But let's be clear: the film itself is beautifully shot. While it is awesome to see huge explosions, the composition of the film will make film students and movie nerds like me freak out over each shot we are given. In a quote from the New York Post, Miller said, "I wanted to make a movie [in which], as Hitchcock [once] said, they don't have to read the subtitles in Japan," adding, "A full visual exercise."
I enjoyed how the composition of the film was juxtaposed with the inherent grotesqueness of the world in which Mad Max is set. The War Boys are all cancerous with tumorous lumps and chapped lips. Immortan Joe is basically a walking corpse. And the scenes of the life in The Citadel, while all beautifully shot, contain levels of horror that many people might not be comfortable looking at. But this helps really ground this world of "fire and blood" as Max states in the opening.
It has also been reported that Miller's preferred version of the film is in black and white. In a recent interview he confirmed that on the DVD/Blu-Ray release that a black and white version will be on there as well as a version of the film with no color and no sound, except the movies score. Now that has me even more excited because Miller isn't just continuing the genre, he's driving it forward.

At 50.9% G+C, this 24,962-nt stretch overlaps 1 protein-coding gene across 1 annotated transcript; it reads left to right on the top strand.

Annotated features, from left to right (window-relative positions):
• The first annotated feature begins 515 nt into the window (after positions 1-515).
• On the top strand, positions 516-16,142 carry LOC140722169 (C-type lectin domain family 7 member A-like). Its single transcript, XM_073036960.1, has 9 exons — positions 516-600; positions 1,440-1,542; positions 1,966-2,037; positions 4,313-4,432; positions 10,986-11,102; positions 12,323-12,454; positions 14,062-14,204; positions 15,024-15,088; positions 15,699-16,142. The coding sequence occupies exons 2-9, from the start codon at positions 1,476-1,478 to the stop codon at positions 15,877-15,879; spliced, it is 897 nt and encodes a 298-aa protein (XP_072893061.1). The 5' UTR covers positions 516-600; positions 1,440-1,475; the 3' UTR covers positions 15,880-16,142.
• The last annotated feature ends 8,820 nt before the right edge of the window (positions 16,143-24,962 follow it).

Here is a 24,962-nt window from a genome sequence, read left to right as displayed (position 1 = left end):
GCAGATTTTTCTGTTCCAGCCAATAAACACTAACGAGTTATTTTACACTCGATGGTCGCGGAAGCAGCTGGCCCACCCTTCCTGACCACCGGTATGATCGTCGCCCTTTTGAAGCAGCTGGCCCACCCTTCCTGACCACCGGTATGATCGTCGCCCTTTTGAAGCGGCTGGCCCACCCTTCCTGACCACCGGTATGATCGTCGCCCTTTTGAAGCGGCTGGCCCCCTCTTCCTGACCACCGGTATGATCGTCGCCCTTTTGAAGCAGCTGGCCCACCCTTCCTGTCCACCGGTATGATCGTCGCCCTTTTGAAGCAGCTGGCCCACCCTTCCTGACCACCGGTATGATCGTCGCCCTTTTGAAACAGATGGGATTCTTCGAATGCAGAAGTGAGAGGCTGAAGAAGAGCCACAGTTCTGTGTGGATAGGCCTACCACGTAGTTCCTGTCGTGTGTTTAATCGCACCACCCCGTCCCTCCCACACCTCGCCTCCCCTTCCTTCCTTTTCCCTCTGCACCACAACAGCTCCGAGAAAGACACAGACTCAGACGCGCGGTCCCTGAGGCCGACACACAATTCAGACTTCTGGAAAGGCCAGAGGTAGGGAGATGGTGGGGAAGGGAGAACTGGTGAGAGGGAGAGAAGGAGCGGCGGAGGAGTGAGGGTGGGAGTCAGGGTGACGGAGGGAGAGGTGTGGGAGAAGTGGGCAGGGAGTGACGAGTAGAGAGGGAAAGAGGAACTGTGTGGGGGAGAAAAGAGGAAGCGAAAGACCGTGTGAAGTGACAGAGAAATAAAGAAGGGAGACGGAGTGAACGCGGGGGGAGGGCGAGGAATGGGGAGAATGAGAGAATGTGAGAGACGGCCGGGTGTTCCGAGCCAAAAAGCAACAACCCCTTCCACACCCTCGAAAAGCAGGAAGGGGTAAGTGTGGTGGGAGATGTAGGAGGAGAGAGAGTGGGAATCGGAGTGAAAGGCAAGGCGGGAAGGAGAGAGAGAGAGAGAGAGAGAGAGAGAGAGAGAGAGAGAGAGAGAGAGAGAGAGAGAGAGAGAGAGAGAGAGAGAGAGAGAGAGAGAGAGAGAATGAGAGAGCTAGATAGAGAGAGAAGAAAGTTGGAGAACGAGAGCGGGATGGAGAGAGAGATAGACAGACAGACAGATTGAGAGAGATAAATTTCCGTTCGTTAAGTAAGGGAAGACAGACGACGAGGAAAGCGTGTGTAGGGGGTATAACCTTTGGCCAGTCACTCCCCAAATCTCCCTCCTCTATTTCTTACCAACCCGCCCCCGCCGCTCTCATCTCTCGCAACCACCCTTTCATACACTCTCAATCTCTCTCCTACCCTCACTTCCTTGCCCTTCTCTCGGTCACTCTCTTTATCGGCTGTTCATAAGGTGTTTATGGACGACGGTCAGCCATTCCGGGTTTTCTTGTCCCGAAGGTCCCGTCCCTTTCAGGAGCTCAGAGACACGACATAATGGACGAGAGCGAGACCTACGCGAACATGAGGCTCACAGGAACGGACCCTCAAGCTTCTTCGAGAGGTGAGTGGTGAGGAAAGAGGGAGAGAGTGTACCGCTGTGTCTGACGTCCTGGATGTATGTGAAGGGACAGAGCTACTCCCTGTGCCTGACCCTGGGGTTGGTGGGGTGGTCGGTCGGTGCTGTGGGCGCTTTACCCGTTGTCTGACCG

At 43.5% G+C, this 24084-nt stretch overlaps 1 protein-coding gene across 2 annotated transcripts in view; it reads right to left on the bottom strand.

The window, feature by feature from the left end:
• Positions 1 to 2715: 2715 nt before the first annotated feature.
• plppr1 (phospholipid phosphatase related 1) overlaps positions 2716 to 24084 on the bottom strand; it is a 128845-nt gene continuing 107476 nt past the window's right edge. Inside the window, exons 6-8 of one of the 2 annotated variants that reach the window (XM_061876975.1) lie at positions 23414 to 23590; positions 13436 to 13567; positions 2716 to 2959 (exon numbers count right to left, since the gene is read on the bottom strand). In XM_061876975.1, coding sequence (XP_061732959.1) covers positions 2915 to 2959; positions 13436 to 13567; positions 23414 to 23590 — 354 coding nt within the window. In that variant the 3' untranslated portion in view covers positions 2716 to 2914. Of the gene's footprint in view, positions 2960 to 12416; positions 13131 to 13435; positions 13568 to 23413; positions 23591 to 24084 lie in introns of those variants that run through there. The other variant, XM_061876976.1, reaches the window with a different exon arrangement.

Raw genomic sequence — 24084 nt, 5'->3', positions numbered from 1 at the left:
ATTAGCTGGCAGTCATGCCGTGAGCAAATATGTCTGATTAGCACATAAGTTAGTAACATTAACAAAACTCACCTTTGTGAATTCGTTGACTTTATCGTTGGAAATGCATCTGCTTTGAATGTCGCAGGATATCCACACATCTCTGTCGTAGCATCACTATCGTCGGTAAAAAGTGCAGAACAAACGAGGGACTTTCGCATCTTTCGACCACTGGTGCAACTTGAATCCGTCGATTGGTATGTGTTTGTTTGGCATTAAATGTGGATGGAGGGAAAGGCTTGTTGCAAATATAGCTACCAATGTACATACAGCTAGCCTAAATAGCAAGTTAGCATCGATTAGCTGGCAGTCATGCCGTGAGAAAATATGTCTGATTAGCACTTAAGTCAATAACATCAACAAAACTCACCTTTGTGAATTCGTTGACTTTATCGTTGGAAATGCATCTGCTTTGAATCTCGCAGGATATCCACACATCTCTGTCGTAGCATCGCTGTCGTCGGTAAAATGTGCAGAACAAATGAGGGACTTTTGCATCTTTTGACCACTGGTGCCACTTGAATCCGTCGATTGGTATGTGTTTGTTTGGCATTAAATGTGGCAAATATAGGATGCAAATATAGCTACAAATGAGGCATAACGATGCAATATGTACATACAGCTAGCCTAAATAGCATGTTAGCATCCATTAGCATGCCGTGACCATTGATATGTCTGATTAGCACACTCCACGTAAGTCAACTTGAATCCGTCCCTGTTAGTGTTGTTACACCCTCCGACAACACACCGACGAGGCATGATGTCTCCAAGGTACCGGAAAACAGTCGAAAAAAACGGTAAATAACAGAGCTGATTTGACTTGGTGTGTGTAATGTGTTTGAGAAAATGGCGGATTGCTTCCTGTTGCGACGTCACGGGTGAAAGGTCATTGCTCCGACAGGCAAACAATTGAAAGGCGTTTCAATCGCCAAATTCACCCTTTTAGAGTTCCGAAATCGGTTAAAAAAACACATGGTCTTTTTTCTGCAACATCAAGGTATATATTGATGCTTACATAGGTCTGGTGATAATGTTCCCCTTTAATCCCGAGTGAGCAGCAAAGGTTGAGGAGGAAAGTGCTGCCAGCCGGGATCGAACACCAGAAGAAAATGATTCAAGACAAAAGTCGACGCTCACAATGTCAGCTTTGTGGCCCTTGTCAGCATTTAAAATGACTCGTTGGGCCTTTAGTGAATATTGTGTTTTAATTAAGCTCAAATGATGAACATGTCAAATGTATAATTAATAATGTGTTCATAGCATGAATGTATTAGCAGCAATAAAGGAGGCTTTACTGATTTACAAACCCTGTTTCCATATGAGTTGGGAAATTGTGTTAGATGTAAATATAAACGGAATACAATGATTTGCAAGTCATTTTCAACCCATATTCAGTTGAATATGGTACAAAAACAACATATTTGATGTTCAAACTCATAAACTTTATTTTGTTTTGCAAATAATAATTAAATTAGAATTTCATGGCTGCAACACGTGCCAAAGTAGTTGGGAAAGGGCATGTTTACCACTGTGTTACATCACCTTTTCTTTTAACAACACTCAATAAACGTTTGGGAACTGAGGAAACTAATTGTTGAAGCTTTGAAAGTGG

Have you seen the latest Mad Max? What do you think of George Miller's return to the franchise after his departure to films like Babe: Pig in the City and Happy Feet? Is Furiosa the most bad-ass character we've seen grace the silver screen this year? Head to Erie Reader's Facebook page to let me know in the comments or email me – because this is a summer blockbuster that will be talked about for years to come!
John Lindvay can be contacted at jLindvay@ErieReader.com, and you can follow him on Twitter @Fightstrife.